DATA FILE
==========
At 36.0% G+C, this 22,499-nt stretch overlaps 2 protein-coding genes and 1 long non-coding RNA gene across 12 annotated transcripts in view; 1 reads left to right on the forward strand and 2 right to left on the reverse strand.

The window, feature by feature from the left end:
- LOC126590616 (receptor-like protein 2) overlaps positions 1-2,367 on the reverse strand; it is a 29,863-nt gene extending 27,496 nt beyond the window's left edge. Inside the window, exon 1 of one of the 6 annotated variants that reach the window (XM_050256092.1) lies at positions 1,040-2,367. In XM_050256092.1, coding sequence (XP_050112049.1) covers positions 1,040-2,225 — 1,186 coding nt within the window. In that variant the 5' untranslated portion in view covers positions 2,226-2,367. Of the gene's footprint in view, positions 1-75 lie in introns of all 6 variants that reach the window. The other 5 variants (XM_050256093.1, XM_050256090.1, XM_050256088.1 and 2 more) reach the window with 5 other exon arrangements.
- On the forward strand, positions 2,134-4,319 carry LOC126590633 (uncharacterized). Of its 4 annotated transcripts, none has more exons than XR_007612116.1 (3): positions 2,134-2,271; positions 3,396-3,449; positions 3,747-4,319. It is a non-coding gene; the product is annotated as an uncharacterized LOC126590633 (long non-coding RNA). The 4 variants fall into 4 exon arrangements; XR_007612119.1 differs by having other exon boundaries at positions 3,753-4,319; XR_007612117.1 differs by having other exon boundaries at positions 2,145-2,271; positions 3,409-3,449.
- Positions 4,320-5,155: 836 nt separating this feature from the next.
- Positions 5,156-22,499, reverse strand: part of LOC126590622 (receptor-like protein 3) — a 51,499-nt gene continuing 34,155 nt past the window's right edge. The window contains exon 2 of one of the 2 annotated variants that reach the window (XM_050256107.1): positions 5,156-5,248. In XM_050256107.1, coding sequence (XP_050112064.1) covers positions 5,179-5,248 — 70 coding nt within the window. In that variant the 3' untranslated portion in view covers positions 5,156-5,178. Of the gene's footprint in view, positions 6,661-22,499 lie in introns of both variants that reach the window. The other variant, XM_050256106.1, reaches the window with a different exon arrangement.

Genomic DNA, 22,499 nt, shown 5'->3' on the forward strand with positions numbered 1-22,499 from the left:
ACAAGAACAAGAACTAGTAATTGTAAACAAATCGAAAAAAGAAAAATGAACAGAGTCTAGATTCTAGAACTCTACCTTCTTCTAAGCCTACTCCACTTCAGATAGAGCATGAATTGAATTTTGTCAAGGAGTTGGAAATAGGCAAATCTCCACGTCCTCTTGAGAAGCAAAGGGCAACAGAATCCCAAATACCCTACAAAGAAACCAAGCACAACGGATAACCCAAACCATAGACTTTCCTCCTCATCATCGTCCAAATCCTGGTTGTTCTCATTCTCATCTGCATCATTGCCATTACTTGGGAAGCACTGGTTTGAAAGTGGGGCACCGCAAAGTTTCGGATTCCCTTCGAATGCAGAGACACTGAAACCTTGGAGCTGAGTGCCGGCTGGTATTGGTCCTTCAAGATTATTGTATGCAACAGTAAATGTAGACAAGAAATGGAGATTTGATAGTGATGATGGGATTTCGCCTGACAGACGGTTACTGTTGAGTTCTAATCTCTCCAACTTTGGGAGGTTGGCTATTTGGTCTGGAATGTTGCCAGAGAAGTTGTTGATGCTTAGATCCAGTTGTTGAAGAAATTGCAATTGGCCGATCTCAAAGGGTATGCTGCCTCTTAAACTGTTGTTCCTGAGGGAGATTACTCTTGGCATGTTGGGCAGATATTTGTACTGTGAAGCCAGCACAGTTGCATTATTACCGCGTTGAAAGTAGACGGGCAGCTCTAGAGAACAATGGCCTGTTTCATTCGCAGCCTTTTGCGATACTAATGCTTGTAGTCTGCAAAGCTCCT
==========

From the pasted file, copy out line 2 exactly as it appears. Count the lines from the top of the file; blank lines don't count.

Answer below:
The window, feature by feature from the left end: